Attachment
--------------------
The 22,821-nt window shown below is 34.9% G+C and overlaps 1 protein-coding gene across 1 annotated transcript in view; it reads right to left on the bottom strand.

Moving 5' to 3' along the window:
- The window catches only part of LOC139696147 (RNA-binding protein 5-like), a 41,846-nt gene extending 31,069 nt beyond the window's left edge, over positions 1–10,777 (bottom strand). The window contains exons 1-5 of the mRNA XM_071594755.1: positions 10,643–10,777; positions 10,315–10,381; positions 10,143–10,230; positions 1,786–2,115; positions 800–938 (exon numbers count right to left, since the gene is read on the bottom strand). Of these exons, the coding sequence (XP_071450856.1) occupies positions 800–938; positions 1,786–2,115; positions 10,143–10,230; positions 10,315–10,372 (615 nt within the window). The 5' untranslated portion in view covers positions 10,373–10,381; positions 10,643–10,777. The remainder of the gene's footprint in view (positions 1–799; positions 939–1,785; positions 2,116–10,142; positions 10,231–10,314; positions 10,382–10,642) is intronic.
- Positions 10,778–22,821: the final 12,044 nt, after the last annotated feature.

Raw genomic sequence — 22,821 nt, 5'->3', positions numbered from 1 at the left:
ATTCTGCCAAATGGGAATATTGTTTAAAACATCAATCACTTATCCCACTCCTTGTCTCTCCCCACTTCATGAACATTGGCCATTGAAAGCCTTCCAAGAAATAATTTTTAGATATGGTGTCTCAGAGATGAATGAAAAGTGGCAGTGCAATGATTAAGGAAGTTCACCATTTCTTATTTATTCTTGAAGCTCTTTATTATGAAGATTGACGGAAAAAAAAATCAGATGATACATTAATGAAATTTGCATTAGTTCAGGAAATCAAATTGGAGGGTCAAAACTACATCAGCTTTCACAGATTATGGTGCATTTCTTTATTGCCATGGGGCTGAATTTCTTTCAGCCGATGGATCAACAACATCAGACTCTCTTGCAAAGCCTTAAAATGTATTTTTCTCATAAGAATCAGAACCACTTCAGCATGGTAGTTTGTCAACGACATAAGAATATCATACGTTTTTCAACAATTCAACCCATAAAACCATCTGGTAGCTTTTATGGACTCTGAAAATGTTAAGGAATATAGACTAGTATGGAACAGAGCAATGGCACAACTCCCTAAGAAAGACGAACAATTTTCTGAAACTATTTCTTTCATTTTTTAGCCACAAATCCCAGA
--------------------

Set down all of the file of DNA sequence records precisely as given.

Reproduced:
The 22,821-nt window shown below is 34.9% G+C and overlaps 1 protein-coding gene across 1 annotated transcript in view; it reads right to left on the bottom strand.

Moving 5' to 3' along the window:
- The window catches only part of LOC139696147 (RNA-binding protein 5-like), a 41,846-nt gene extending 31,069 nt beyond the window's left edge, over positions 1–10,777 (bottom strand). The window contains exons 1-5 of the mRNA XM_071594755.1: positions 10,643–10,777; positions 10,315–10,381; positions 10,143–10,230; positions 1,786–2,115; positions 800–938 (exon numbers count right to left, since the gene is read on the bottom strand). Of these exons, the coding sequence (XP_071450856.1) occupies positions 800–938; positions 1,786–2,115; positions 10,143–10,230; positions 10,315–10,372 (615 nt within the window). The 5' untranslated portion in view covers positions 10,373–10,381; positions 10,643–10,777. The remainder of the gene's footprint in view (positions 1–799; positions 939–1,785; positions 2,116–10,142; positions 10,231–10,314; positions 10,382–10,642) is intronic.
- Positions 10,778–22,821: the final 12,044 nt, after the last annotated feature.

Raw genomic sequence — 22,821 nt, 5'->3', positions numbered from 1 at the left:
ATTCTGCCAAATGGGAATATTGTTTAAAACATCAATCACTTATCCCACTCCTTGTCTCTCCCCACTTCATGAACATTGGCCATTGAAAGCCTTCCAAGAAATAATTTTTAGATATGGTGTCTCAGAGATGAATGAAAAGTGGCAGTGCAATGATTAAGGAAGTTCACCATTTCTTATTTATTCTTGAAGCTCTTTATTATGAAGATTGACGGAAAAAAAAATCAGATGATACATTAATGAAATTTGCATTAGTTCAGGAAATCAAATTGGAGGGTCAAAACTACATCAGCTTTCACAGATTATGGTGCATTTCTTTATTGCCATGGGGCTGAATTTCTTTCAGCCGATGGATCAACAACATCAGACTCTCTTGCAAAGCCTTAAAATGTATTTTTCTCATAAGAATCAGAACCACTTCAGCATGGTAGTTTGTCAACGACATAAGAATATCATACGTTTTTCAACAATTCAACCCATAAAACCATCTGGTAGCTTTTATGGACTCTGAAAATGTTAAGGAATATAGACTAGTATGGAACAGAGCAATGGCACAACTCCCTAAGAAAGACGAACAATTTTCTGAAACTATTTCTTTCATTTTTTAGCCACAAATCCCAGA